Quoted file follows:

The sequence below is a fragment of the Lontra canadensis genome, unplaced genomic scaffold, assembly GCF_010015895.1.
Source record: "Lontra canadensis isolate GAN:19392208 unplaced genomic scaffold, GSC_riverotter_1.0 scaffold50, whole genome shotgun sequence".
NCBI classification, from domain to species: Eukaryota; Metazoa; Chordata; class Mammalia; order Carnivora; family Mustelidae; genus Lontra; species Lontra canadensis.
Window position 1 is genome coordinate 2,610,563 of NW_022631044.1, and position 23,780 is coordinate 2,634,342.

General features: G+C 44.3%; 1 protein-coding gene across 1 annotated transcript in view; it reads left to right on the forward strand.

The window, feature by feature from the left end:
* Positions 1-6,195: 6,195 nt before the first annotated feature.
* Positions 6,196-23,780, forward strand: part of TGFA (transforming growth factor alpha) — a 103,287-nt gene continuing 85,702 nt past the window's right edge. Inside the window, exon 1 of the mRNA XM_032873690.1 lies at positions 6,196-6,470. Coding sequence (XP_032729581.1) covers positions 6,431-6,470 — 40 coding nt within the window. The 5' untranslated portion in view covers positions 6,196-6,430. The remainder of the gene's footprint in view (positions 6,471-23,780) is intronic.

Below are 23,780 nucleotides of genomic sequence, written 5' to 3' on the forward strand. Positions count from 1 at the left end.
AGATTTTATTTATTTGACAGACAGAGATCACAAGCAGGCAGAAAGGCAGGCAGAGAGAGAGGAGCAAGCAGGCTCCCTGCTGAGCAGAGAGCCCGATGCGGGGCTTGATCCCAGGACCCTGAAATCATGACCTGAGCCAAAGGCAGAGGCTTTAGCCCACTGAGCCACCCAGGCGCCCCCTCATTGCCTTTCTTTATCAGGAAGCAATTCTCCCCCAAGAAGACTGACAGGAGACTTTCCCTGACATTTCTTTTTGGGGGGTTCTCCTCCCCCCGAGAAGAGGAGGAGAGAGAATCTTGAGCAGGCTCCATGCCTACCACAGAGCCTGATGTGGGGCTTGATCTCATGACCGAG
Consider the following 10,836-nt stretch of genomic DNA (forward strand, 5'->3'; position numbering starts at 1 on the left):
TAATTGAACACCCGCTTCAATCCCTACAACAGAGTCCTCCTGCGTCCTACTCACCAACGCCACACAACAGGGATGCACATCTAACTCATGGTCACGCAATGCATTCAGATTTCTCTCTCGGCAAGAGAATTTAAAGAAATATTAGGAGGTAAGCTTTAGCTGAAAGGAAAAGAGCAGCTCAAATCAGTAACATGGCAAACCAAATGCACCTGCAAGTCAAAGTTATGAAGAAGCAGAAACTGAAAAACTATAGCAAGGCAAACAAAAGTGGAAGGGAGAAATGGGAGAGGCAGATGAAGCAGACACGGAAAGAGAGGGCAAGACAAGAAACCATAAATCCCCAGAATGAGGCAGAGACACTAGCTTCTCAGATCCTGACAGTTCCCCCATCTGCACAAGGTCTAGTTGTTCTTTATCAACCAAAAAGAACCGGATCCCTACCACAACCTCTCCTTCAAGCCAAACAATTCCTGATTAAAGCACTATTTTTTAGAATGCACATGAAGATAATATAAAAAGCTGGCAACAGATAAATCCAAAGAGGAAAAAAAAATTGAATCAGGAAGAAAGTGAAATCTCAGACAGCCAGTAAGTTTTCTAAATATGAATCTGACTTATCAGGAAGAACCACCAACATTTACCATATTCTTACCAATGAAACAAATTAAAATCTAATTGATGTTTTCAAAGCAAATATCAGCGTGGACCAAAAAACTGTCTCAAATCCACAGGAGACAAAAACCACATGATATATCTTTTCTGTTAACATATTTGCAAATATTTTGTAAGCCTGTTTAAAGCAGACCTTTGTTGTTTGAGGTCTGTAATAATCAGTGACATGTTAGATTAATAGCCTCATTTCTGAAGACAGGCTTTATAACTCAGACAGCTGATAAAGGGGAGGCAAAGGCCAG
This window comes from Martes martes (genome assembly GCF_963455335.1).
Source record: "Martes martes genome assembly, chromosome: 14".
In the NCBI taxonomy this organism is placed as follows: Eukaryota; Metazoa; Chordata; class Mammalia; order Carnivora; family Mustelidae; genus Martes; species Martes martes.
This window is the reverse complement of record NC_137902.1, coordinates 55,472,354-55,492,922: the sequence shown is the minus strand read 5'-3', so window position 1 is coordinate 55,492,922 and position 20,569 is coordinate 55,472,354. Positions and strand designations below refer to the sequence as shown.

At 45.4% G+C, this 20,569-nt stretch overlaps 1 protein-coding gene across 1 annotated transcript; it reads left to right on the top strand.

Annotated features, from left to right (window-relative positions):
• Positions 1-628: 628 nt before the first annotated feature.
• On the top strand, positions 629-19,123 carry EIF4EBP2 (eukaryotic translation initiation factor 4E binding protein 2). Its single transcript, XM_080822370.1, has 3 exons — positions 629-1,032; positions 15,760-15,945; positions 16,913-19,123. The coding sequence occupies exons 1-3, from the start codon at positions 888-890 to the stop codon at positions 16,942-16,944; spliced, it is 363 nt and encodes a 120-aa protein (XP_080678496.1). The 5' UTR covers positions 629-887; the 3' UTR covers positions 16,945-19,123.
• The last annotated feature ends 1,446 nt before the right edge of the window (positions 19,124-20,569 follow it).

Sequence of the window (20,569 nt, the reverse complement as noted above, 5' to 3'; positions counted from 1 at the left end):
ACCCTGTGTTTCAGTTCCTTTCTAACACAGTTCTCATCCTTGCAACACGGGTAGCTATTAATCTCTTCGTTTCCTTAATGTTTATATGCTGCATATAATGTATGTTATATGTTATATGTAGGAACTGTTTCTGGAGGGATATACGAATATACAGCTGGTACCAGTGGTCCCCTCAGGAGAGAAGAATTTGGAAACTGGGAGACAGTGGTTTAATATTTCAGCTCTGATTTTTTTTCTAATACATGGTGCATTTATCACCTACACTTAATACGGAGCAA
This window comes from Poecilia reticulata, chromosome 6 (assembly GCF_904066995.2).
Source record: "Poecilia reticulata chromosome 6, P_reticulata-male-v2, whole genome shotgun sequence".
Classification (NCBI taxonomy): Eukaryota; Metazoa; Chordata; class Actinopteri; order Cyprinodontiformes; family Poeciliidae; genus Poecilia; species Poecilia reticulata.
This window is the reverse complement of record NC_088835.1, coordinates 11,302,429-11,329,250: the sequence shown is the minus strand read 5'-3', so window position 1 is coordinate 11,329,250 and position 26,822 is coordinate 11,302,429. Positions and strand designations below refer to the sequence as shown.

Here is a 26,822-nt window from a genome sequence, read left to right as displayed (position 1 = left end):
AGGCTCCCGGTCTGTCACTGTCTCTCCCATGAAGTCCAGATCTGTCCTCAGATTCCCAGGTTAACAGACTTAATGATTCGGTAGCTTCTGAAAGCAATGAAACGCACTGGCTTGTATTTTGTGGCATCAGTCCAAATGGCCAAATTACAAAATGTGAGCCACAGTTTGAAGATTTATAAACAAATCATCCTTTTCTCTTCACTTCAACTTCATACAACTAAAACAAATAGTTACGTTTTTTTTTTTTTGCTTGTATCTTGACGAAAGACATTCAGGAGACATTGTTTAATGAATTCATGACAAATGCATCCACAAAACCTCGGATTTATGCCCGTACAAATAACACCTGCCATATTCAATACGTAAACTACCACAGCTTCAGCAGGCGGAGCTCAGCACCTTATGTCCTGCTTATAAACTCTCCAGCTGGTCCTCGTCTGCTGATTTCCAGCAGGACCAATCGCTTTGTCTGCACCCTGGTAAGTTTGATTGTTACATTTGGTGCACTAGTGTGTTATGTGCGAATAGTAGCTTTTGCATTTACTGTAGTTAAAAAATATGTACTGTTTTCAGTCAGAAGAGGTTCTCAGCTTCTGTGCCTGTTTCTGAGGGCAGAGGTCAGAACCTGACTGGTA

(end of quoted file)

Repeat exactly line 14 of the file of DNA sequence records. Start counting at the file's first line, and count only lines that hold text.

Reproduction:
Source record: "Martes martes genome assembly, chromosome: 14".